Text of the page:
Understanding Horse Back Pain

Back pain in horses can be a frustrating challenge for both horse owners and veterinarians. With a wide range of potential causes and varying clinical signs, diagnosing and treating back soreness in horses can be complex. However, by gaining insights from experienced veterinarians, we can improve our understanding of horse back pain and explore effective approaches for diagnosis and treatment.

According to Dr. Phillipe Benoit, a former French show jumping team veterinarian, back problems in horses often involve a combination of bony issues and soft tissue damage. While muscle or ligament soreness may be the primary cause in some cases, common sources of bone pain include conditions like “kissing spines,” arthritis in the vertebrae’s articular facets, spondylosis (vertebral joint ossification), and fractures. While some veterinarians dismiss hock lameness, poor saddle fit, and behavioral issues as causes of back pain, others consider factors such as discipline, rider imbalance, ill-fitting tack, poor conformation, unsatisfactory shoeing, lack of conditioning, and improperly fitted blankets as potential contributors to back soreness.

Dr. Joyce Harman of Harmany Equine Clinic lists several signs that may indicate back pain in horses, including resistance during saddling, slow warm-up, difficulty during shoeing, changes in attitude, work resistance, abnormal tail swishing, and uncharacteristic behaviors like bolting or running away. Specific signs associated with “kissing spines” include back stiffness, reduced jumping ability, resistance to work, temperament changes, and sensitivity during grooming or hind feet handling. This condition is more prevalent in young Thoroughbreds or Thoroughbred-crosses with short backs used primarily for jumping, although it can affect horses in other disciplines as well.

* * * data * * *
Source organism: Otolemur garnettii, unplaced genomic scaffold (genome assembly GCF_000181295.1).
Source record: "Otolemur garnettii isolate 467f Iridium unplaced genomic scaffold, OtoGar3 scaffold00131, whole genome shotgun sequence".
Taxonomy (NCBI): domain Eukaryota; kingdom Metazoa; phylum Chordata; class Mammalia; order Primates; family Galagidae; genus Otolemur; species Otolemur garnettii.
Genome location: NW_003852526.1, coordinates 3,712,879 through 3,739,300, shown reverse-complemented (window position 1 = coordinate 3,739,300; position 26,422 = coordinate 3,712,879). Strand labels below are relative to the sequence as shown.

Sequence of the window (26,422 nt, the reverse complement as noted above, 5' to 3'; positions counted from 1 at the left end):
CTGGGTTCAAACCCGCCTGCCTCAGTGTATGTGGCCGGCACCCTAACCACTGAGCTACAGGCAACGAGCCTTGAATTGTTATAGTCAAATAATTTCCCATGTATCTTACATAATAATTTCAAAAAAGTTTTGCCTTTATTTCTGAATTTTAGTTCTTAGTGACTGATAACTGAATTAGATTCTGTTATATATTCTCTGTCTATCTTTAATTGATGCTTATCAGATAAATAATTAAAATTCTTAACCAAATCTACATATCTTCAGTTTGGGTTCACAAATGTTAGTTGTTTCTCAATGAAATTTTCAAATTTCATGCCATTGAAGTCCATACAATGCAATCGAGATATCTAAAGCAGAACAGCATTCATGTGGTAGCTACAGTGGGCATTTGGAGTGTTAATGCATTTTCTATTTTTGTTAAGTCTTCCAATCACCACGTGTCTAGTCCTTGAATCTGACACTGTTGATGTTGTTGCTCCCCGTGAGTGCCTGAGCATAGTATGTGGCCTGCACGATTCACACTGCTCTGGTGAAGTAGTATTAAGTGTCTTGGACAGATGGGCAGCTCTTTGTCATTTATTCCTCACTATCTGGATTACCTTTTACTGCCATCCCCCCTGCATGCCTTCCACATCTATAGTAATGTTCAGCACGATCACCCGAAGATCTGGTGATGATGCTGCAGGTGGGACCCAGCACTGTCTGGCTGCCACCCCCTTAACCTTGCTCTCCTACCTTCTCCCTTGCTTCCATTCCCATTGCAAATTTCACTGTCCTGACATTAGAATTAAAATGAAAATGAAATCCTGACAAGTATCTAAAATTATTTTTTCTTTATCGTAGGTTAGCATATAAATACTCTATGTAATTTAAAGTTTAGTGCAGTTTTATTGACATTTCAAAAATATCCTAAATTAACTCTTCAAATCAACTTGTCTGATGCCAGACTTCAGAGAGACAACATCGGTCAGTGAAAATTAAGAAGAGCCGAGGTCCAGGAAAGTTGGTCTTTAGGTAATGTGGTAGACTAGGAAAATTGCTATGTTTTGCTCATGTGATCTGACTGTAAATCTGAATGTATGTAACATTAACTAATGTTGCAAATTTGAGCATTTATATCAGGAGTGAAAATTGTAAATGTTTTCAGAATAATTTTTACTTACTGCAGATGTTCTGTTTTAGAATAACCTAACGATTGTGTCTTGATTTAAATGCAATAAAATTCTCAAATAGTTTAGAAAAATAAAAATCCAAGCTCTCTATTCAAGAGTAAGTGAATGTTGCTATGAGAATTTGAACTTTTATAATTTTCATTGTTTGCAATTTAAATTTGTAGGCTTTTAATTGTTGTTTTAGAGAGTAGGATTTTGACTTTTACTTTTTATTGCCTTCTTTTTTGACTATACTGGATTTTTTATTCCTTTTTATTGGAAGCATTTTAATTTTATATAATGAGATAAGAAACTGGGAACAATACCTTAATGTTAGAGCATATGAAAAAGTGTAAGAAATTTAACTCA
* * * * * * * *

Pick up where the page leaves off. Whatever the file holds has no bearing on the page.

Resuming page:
Diagnosing back pain in horses requires a comprehensive approach. Veterinary assessment begins with obtaining a detailed history from the owner or rider, noting when the problem was first noticed, the specific issue, and any previous attempts at resolution. A thorough physical examination follows, involving visual inspection, palpation, and assessing the horse’s flexibility and range of motion. A lameness examination in motion is conducted to evaluate the horse’s soundness and gait while being walked, jogged, lunged, and ridden. Diagnostic imaging, such as X-rays, ultrasound, bone scans, and thermography, may be recommended based on the initial evaluation.

Effective treatment of back pain in horses often involves addressing both bone and soft tissue issues, focusing on pain relief and restoring mobility. Treatment methods may include corticosteroid injections into painful joints, nonsteroidal anti-inflammatory drugs (NSAIDs) to reduce inflammation, muscle relaxants, mesotherapy, chiropractic care, acupuncture, therapeutic ultrasound, proper saddle fit, estrone sulfate to enhance muscle tone, extracorporeal shock wave therapy (ESWT), and rest in cases of trauma. Rehabilitation of the back, regular re-evaluation within four to six weeks, and subsequent assessments within three to four months are essential. Research has shown that performing baited stretches, such as carrot stretches, can help activate and strengthen the muscles supporting the horse’s back, aiding in recovery and reducing the risk of future injuries.

Back pain in horses requires a comprehensive approach to diagnosis and treatment. By collaborating with qualified sports medicine practitioners and employing a combination of therapies, most horses with back pain can return to their previous level of exercise. Proper diagnosis, aggressive treatment, and rehabilitative exercises can help break the pain/spasm cycle, restore motion, and promote the horse’s optimal performance and well-being.

By staff writer
Photos courtesy of Lyndsey Lamell Photography